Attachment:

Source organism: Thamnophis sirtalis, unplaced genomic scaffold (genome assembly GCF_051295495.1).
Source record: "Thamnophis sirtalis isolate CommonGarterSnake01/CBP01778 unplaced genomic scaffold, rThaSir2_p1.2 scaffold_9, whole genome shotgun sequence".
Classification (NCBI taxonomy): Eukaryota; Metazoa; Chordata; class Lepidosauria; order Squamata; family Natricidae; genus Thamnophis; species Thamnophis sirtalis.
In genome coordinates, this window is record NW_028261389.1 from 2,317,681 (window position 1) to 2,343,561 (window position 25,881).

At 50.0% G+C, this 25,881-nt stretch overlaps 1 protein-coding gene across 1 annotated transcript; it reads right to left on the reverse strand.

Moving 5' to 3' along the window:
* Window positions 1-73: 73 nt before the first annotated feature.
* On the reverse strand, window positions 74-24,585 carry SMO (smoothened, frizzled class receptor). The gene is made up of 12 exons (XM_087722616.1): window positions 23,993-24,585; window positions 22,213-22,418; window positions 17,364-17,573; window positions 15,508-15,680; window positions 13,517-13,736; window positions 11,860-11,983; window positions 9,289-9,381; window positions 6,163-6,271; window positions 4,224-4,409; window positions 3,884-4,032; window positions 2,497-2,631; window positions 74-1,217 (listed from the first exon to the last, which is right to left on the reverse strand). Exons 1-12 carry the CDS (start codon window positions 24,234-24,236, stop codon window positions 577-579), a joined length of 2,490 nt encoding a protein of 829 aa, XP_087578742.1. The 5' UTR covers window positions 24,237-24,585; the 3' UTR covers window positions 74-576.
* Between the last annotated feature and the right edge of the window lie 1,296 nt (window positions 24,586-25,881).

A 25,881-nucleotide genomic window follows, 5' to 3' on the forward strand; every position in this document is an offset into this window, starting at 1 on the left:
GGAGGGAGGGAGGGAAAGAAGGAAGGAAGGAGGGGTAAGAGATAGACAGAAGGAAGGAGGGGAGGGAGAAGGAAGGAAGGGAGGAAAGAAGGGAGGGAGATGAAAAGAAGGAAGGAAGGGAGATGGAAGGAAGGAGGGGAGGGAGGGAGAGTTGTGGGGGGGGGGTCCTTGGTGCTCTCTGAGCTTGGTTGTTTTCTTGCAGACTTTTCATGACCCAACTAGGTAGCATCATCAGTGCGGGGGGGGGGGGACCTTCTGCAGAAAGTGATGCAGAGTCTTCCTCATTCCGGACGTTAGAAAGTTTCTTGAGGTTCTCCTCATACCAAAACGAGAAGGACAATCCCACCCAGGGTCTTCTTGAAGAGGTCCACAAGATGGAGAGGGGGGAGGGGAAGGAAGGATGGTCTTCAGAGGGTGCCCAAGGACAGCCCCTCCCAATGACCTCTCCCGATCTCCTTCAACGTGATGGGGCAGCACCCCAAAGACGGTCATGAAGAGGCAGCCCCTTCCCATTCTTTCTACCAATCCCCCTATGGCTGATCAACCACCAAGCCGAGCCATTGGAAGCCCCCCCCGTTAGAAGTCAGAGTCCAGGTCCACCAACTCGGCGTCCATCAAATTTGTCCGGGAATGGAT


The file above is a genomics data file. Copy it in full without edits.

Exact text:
Source organism: Thamnophis sirtalis, unplaced genomic scaffold (genome assembly GCF_051295495.1).
Source record: "Thamnophis sirtalis isolate CommonGarterSnake01/CBP01778 unplaced genomic scaffold, rThaSir2_p1.2 scaffold_9, whole genome shotgun sequence".
Classification (NCBI taxonomy): Eukaryota; Metazoa; Chordata; class Lepidosauria; order Squamata; family Natricidae; genus Thamnophis; species Thamnophis sirtalis.
In genome coordinates, this window is record NW_028261389.1 from 2,317,681 (window position 1) to 2,343,561 (window position 25,881).

At 50.0% G+C, this 25,881-nt stretch overlaps 1 protein-coding gene across 1 annotated transcript; it reads right to left on the reverse strand.

Moving 5' to 3' along the window:
* Window positions 1-73: 73 nt before the first annotated feature.
* On the reverse strand, window positions 74-24,585 carry SMO (smoothened, frizzled class receptor). The gene is made up of 12 exons (XM_087722616.1): window positions 23,993-24,585; window positions 22,213-22,418; window positions 17,364-17,573; window positions 15,508-15,680; window positions 13,517-13,736; window positions 11,860-11,983; window positions 9,289-9,381; window positions 6,163-6,271; window positions 4,224-4,409; window positions 3,884-4,032; window positions 2,497-2,631; window positions 74-1,217 (listed from the first exon to the last, which is right to left on the reverse strand). Exons 1-12 carry the CDS (start codon window positions 24,234-24,236, stop codon window positions 577-579), a joined length of 2,490 nt encoding a protein of 829 aa, XP_087578742.1. The 5' UTR covers window positions 24,237-24,585; the 3' UTR covers window positions 74-576.
* Between the last annotated feature and the right edge of the window lie 1,296 nt (window positions 24,586-25,881).

A 25,881-nucleotide genomic window follows, 5' to 3' on the forward strand; every position in this document is an offset into this window, starting at 1 on the left:
GGAGGGAGGGAGGGAAAGAAGGAAGGAAGGAGGGGTAAGAGATAGACAGAAGGAAGGAGGGGAGGGAGAAGGAAGGAAGGGAGGAAAGAAGGGAGGGAGATGAAAAGAAGGAAGGAAGGGAGATGGAAGGAAGGAGGGGAGGGAGGGAGAGTTGTGGGGGGGGGGTCCTTGGTGCTCTCTGAGCTTGGTTGTTTTCTTGCAGACTTTTCATGACCCAACTAGGTAGCATCATCAGTGCGGGGGGGGGGGGACCTTCTGCAGAAAGTGATGCAGAGTCTTCCTCATTCCGGACGTTAGAAAGTTTCTTGAGGTTCTCCTCATACCAAAACGAGAAGGACAATCCCACCCAGGGTCTTCTTGAAGAGGTCCACAAGATGGAGAGGGGGGAGGGGAAGGAAGGATGGTCTTCAGAGGGTGCCCAAGGACAGCCCCTCCCAATGACCTCTCCCGATCTCCTTCAACGTGATGGGGCAGCACCCCAAAGACGGTCATGAAGAGGCAGCCCCTTCCCATTCTTTCTACCAATCCCCCTATGGCTGATCAACCACCAAGCCGAGCCATTGGAAGCCCCCCCCGTTAGAAGTCAGAGTCCAGGTCCACCAACTCGGCGTCCATCAAATTTGTCCGGGAATGGAT